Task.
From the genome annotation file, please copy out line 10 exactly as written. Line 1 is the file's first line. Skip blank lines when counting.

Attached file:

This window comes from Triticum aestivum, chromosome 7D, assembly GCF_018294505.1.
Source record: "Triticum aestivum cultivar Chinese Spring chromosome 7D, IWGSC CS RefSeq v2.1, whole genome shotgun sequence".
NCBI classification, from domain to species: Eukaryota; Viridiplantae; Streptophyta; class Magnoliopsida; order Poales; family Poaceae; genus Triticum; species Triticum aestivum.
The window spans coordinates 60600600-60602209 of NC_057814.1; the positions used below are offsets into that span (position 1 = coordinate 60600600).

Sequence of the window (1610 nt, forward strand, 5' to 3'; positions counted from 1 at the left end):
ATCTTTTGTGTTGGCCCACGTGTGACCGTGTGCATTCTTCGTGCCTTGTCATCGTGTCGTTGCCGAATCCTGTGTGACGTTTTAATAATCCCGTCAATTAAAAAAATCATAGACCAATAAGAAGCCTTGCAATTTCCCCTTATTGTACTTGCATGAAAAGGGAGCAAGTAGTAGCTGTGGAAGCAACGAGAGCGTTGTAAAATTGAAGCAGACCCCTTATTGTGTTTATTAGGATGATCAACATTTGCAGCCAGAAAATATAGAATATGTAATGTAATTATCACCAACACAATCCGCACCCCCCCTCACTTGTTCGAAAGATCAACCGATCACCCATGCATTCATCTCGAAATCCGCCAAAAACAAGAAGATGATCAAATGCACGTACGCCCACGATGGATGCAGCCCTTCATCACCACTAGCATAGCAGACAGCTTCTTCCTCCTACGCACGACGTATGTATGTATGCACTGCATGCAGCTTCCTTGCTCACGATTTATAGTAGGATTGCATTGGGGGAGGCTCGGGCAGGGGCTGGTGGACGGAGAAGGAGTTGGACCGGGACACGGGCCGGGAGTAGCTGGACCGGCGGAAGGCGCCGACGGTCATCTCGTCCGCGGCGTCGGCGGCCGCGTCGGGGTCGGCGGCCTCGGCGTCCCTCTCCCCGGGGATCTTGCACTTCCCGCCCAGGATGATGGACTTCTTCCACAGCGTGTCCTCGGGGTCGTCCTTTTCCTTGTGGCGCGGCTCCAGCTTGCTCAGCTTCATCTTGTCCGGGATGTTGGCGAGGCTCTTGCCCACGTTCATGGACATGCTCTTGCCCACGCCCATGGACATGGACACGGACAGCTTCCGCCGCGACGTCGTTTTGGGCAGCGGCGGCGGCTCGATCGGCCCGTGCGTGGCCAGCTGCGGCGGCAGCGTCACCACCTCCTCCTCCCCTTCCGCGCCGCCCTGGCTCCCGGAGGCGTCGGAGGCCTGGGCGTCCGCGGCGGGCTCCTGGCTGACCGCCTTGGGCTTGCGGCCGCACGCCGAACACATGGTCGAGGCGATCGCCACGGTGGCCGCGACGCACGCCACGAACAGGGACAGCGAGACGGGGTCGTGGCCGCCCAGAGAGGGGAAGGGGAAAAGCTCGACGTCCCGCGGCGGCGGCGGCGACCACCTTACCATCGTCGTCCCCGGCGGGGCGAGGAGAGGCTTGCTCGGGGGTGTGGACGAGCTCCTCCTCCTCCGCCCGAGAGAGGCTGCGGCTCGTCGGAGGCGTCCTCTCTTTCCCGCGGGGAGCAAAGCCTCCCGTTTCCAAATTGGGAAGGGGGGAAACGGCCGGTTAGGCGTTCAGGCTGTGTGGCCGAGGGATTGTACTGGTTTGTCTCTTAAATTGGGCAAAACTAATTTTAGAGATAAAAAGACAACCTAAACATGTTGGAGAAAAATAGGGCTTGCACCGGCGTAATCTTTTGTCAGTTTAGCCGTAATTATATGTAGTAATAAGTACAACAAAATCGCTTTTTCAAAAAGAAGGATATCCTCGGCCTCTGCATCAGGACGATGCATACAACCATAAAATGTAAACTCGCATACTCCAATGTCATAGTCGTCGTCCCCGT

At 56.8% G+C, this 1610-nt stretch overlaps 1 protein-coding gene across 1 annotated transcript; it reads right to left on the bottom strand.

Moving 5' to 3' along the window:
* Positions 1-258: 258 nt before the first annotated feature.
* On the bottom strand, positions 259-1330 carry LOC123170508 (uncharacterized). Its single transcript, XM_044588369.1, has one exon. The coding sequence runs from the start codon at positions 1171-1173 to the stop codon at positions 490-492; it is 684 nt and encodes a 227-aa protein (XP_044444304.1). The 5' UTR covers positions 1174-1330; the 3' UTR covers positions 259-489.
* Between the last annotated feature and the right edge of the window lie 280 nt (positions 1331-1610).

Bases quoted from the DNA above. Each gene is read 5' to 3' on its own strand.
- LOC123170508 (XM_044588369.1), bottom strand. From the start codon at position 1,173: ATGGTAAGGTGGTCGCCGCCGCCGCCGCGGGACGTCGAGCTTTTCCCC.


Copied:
* On the bottom strand, positions 259-1330 carry LOC123170508 (uncharacterized). Its single transcript, XM_044588369.1, has one exon. The coding sequence runs from the start codon at positions 1171-1173 to the stop codon at positions 490-492; it is 684 nt and encodes a 227-aa protein (XP_044444304.1). The 5' UTR covers positions 1174-1330; the 3' UTR covers positions 259-489.